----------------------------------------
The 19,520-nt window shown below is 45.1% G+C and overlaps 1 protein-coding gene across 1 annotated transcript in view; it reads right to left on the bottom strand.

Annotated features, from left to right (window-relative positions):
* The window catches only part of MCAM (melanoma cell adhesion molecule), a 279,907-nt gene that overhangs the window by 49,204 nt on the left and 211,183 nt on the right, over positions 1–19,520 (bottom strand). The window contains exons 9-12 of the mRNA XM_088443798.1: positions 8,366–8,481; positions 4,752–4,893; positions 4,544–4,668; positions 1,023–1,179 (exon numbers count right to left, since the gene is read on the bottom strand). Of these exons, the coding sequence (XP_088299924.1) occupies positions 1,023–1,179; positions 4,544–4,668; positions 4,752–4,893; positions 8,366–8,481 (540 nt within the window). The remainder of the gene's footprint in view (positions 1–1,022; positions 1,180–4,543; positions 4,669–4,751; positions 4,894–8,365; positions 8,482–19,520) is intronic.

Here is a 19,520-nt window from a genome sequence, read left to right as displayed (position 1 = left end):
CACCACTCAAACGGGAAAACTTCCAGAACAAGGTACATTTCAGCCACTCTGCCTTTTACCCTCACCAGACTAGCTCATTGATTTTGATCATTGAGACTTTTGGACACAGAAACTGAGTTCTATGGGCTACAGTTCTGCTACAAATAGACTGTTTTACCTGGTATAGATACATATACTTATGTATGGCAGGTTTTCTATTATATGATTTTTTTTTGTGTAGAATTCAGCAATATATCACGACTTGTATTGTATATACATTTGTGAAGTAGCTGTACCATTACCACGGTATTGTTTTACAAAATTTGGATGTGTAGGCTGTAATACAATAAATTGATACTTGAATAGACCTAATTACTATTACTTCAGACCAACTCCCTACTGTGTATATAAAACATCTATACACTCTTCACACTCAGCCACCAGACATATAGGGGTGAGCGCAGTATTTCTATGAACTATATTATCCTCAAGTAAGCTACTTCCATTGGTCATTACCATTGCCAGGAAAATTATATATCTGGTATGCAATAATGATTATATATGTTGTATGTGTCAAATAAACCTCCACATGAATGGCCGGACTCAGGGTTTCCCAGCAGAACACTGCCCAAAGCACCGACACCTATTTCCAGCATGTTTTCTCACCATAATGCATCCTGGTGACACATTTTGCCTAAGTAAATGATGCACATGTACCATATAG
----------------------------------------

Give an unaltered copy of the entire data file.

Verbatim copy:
The 19,520-nt window shown below is 45.1% G+C and overlaps 1 protein-coding gene across 1 annotated transcript in view; it reads right to left on the bottom strand.

Annotated features, from left to right (window-relative positions):
* The window catches only part of MCAM (melanoma cell adhesion molecule), a 279,907-nt gene that overhangs the window by 49,204 nt on the left and 211,183 nt on the right, over positions 1–19,520 (bottom strand). The window contains exons 9-12 of the mRNA XM_088443798.1: positions 8,366–8,481; positions 4,752–4,893; positions 4,544–4,668; positions 1,023–1,179 (exon numbers count right to left, since the gene is read on the bottom strand). Of these exons, the coding sequence (XP_088299924.1) occupies positions 1,023–1,179; positions 4,544–4,668; positions 4,752–4,893; positions 8,366–8,481 (540 nt within the window). The remainder of the gene's footprint in view (positions 1–1,022; positions 1,180–4,543; positions 4,669–4,751; positions 4,894–8,365; positions 8,482–19,520) is intronic.

Here is a 19,520-nt window from a genome sequence, read left to right as displayed (position 1 = left end):
CACCACTCAAACGGGAAAACTTCCAGAACAAGGTACATTTCAGCCACTCTGCCTTTTACCCTCACCAGACTAGCTCATTGATTTTGATCATTGAGACTTTTGGACACAGAAACTGAGTTCTATGGGCTACAGTTCTGCTACAAATAGACTGTTTTACCTGGTATAGATACATATACTTATGTATGGCAGGTTTTCTATTATATGATTTTTTTTTGTGTAGAATTCAGCAATATATCACGACTTGTATTGTATATACATTTGTGAAGTAGCTGTACCATTACCACGGTATTGTTTTACAAAATTTGGATGTGTAGGCTGTAATACAATAAATTGATACTTGAATAGACCTAATTACTATTACTTCAGACCAACTCCCTACTGTGTATATAAAACATCTATACACTCTTCACACTCAGCCACCAGACATATAGGGGTGAGCGCAGTATTTCTATGAACTATATTATCCTCAAGTAAGCTACTTCCATTGGTCATTACCATTGCCAGGAAAATTATATATCTGGTATGCAATAATGATTATATATGTTGTATGTGTCAAATAAACCTCCACATGAATGGCCGGACTCAGGGTTTCCCAGCAGAACACTGCCCAAAGCACCGACACCTATTTCCAGCATGTTTTCTCACCATAATGCATCCTGGTGACACATTTTGCCTAAGTAAATGATGCACATGTACCATATAG